Location Scouting for Antoine Boutet’s film “South to North”
In 2009, Antoine Boutet, French artist and documentary film producer, invited me to assist him on the first location scooting for his latest film on China and its looming water crisis. Previously, Boutet has also produced a film exploring China’s Three Gorges Dam. We were on the road for six weeks when we finally arrived at the first traces of a canal and bridge construction project which aimed to transfer water from the south to north of China—across a distance of more than 5000 km. This epic journey allowed us to measure the impacts of these works on the landscape through a vast array of territories, primarily rural. Our travel did not exceed more than 200 km a day, which enabled us to appreciate and reflect on the scenery, topography, and social and cultural dimensions of the areas we travelled across.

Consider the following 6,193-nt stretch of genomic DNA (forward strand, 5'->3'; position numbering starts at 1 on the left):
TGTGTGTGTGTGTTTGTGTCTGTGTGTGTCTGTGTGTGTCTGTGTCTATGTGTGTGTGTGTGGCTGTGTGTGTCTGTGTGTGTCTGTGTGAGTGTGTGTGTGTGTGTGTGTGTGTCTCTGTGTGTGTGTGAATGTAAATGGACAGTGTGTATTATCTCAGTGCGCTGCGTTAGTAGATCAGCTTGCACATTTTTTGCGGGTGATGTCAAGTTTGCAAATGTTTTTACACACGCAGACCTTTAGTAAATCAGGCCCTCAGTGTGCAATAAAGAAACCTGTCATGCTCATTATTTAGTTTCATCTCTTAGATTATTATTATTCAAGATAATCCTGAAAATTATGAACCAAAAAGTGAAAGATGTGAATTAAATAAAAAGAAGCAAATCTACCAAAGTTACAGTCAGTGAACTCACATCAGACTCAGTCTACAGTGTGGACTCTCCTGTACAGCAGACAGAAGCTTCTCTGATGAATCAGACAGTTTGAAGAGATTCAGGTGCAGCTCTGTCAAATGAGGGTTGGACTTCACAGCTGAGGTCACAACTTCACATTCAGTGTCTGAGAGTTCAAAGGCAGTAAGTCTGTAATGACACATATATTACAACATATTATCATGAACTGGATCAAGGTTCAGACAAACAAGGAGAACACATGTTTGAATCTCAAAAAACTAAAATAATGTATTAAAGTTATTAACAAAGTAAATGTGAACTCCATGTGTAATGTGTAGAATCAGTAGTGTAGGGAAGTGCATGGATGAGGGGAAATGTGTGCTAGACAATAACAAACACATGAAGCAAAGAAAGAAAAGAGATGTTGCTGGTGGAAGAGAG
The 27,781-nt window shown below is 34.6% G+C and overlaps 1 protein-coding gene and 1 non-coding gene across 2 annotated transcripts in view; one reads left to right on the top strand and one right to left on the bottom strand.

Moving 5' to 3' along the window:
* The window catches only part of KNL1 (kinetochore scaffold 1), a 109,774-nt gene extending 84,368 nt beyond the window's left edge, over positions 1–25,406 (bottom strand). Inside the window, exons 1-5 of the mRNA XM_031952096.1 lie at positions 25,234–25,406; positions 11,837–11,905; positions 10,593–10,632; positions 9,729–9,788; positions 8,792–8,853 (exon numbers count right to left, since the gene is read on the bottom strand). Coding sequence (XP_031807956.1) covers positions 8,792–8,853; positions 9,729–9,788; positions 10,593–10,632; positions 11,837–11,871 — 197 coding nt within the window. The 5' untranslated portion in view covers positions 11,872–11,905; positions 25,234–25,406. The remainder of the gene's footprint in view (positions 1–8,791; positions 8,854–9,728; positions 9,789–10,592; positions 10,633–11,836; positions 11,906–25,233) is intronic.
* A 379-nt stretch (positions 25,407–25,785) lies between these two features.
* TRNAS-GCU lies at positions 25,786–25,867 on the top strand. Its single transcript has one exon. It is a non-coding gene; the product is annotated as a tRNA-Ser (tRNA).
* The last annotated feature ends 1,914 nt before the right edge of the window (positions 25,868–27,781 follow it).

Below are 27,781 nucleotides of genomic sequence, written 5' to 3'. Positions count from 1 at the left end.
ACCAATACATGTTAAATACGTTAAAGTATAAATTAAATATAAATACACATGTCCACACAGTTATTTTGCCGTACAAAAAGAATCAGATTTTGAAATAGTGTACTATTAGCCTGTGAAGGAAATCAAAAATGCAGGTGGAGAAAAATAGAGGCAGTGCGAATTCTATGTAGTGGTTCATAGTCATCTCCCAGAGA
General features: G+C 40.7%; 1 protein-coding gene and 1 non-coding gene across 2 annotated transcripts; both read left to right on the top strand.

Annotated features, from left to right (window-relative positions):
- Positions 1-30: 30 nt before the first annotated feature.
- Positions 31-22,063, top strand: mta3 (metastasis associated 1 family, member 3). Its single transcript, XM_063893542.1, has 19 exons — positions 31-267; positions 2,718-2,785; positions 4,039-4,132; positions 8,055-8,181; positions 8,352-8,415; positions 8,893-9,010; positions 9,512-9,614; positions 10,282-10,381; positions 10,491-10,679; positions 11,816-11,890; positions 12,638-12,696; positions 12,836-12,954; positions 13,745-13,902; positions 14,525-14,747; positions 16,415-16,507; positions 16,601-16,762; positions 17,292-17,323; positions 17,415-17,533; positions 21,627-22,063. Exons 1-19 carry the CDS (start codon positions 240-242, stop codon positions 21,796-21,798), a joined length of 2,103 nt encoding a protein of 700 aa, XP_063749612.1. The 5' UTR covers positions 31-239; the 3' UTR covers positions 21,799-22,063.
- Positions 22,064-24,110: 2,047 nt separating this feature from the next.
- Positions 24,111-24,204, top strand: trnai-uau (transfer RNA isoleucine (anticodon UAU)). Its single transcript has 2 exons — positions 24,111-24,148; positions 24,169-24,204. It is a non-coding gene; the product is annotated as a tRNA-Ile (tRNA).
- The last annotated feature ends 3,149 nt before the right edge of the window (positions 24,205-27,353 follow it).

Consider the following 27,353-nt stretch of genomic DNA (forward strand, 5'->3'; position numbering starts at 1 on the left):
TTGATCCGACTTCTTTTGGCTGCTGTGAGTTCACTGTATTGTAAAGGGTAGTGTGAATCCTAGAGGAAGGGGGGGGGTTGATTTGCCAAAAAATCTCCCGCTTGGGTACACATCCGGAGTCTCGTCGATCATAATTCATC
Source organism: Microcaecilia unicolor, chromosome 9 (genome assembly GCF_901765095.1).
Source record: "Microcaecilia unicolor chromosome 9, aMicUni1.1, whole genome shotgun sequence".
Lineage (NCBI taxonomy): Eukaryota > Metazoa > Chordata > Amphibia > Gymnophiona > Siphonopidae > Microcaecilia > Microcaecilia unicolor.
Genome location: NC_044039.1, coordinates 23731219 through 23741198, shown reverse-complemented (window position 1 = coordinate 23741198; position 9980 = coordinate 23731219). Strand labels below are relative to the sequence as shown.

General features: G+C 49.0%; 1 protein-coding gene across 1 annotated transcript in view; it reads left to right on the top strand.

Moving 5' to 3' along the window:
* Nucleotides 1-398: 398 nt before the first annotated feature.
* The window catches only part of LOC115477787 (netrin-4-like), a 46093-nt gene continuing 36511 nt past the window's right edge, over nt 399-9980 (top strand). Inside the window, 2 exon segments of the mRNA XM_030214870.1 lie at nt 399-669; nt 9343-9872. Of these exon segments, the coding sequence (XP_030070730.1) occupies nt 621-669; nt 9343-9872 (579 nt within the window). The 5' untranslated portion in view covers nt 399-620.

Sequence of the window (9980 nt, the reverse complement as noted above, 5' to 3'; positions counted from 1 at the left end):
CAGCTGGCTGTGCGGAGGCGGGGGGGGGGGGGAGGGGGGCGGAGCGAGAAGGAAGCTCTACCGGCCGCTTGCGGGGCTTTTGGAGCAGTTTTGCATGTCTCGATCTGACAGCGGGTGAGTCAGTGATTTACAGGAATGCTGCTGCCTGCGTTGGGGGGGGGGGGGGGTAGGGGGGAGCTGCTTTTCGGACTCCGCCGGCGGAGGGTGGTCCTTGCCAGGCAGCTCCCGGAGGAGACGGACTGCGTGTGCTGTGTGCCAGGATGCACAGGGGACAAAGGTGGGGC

Bridges, roads, headlands, village ruins, buses, amusement parks and natural parks, abandoned pools, transit or irrigation canals, dams, locks, earth mounds, guarded zones and vacant lots: they all comprised the framework for our location scooting, creating a kind of “territorial initiation” as we made our journey.
I took a few notes and made some drawings in my travel book, taking some photos as well during the journey. Here is a short selection. With each entry there is a corresponding title, mileage record and, depending on my particular encounters that day, some observations, discussion, and/or personal observations.
In this photographic selection, prepared with Thomas Sauvin, we favored the image quality and their “photogenic” articulation over simple chronological descriptions of the journey.